LOOKING BACK: How shrimp teas added to popularity of nobbies

One of the Morecambe Bay Nobbies.
One of the Morecambe Bay Nobbies.
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The west coast played host to rich fishing grounds and Morecambe Bay thrived in shrimps and shellfish.

The nobby, an inshore sailing boat, was used as the traditional fishing boat in the bay from 1840.

One of the Morecambe Bay Nobbies.

One of the Morecambe Bay Nobbies.

Nobby Owners Association said the popular Morecambe Bay Nobbies were used from the Solway Firth to as far south as Cardigan Bay; and were built over a period of nearly “ninety years with the last one commissioned in 1938.”

As the seaside holiday business expanded so did the use of the Nobby.

The Victorian passion for shrimp teas and the growing need for pleasure yachts or day sailing trips added to the Nobby’s popularity.

The Nobby Owners Association, formed in 1987, was set up to encourage the restoration of tradition Morecambe Bay Prawners, Lancashire Nobbies - traditional wooden fishing boats.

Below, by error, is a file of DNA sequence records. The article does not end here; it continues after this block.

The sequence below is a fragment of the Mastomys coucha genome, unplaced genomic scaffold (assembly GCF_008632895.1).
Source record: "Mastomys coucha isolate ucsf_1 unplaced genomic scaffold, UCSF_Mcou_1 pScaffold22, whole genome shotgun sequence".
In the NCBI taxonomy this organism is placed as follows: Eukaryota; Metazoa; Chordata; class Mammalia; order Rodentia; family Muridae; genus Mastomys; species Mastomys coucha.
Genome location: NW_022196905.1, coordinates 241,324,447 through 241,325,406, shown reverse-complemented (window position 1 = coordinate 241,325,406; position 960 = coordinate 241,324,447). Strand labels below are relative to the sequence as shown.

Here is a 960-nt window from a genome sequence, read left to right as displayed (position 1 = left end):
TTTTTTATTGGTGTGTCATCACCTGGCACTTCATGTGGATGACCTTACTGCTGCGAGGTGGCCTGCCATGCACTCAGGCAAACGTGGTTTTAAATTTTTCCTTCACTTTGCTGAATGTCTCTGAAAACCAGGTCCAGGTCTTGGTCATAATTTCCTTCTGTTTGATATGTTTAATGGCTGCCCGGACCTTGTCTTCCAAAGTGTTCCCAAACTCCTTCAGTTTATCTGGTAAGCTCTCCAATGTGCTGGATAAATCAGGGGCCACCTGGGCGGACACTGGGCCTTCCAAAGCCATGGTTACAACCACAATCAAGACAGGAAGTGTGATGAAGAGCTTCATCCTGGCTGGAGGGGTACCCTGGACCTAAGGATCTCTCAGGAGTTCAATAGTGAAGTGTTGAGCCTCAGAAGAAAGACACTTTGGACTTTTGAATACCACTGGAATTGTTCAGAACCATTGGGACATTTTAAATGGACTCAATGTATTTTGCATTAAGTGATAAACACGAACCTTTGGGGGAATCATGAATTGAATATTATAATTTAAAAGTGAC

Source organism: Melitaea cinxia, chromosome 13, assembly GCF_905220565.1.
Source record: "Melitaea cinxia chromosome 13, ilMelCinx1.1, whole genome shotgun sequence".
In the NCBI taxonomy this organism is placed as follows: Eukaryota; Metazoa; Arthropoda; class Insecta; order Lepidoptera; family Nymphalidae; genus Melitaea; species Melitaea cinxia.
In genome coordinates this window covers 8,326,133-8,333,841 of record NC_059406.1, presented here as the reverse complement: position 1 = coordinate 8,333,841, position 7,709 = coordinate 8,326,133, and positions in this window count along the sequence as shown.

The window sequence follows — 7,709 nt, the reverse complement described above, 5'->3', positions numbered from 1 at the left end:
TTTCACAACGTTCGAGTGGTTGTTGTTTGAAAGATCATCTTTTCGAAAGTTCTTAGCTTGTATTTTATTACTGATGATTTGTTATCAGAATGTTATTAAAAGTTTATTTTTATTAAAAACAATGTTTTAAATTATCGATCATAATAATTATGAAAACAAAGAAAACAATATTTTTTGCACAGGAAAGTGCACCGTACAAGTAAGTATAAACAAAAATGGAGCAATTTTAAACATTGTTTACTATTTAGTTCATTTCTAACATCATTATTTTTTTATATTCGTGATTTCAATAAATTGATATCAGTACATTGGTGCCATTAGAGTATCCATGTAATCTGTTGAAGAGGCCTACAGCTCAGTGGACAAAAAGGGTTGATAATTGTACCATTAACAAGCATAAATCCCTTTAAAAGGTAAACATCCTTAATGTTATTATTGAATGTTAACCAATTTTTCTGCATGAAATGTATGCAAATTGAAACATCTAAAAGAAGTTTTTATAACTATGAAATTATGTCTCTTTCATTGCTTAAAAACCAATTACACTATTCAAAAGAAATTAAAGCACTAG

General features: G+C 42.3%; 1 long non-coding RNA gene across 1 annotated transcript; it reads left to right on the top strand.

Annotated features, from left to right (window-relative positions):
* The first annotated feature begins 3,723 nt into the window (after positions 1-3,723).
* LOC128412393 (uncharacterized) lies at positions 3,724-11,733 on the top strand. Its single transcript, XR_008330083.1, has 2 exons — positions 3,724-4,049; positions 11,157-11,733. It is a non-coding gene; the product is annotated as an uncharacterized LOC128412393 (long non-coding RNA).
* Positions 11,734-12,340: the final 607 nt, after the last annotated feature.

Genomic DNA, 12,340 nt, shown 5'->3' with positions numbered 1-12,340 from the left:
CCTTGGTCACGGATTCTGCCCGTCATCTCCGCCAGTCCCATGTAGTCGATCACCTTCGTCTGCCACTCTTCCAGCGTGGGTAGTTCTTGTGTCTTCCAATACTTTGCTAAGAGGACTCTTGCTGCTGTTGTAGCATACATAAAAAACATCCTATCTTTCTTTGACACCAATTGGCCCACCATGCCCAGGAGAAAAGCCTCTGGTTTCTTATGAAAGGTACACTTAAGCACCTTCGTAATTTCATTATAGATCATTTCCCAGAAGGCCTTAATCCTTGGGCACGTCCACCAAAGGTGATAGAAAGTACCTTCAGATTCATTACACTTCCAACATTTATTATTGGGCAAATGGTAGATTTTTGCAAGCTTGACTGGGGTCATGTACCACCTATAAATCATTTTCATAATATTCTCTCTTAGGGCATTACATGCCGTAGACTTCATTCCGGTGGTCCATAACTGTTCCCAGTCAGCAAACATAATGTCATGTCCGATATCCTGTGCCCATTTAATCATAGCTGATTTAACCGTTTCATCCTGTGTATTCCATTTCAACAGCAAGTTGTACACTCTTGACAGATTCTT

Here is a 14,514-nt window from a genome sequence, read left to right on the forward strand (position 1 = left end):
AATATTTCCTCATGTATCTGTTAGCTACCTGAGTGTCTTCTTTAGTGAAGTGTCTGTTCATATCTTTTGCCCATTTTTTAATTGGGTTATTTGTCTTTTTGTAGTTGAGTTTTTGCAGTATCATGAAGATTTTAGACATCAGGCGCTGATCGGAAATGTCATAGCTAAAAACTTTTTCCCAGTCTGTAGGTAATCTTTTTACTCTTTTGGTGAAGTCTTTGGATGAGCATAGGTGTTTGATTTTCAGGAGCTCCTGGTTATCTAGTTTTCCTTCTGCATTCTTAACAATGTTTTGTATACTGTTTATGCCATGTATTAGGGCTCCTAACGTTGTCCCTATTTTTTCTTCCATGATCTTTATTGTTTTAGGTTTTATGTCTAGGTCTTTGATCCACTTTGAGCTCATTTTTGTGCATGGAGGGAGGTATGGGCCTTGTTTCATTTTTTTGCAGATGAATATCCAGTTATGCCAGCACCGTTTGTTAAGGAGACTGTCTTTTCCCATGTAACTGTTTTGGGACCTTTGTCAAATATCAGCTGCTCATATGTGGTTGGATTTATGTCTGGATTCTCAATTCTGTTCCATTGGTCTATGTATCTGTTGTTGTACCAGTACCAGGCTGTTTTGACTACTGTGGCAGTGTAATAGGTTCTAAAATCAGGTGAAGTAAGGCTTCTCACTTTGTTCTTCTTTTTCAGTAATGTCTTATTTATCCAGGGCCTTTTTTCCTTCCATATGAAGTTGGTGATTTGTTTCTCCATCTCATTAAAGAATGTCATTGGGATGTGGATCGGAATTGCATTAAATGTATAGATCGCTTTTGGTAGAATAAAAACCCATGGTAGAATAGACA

The Nobby enthusiasts restore the fishing vessels back to their former glory and are then sailed in the Annual Regatta on the River Mersey.

Over the last 20 years they have restored more than 20 nobbies.

Francis John Crossfield, former joiner and undertaker of Arnside, was an acknowledged developer of the Morecambe Bay Prawner.

According to the Nobby Story his men worked a 70 hour week at Crossfield’s, small boat craftsmen simply wielding a maul, plane and adze: “A 32 foot Nobby, for instance, could be built by four men in six weeks.”

As engines were introduced to the fishing industry it meant fewer new nobbies were built and most builders retired from the trade.

Thank you to David Hodgson for supplying us with the pictures and information.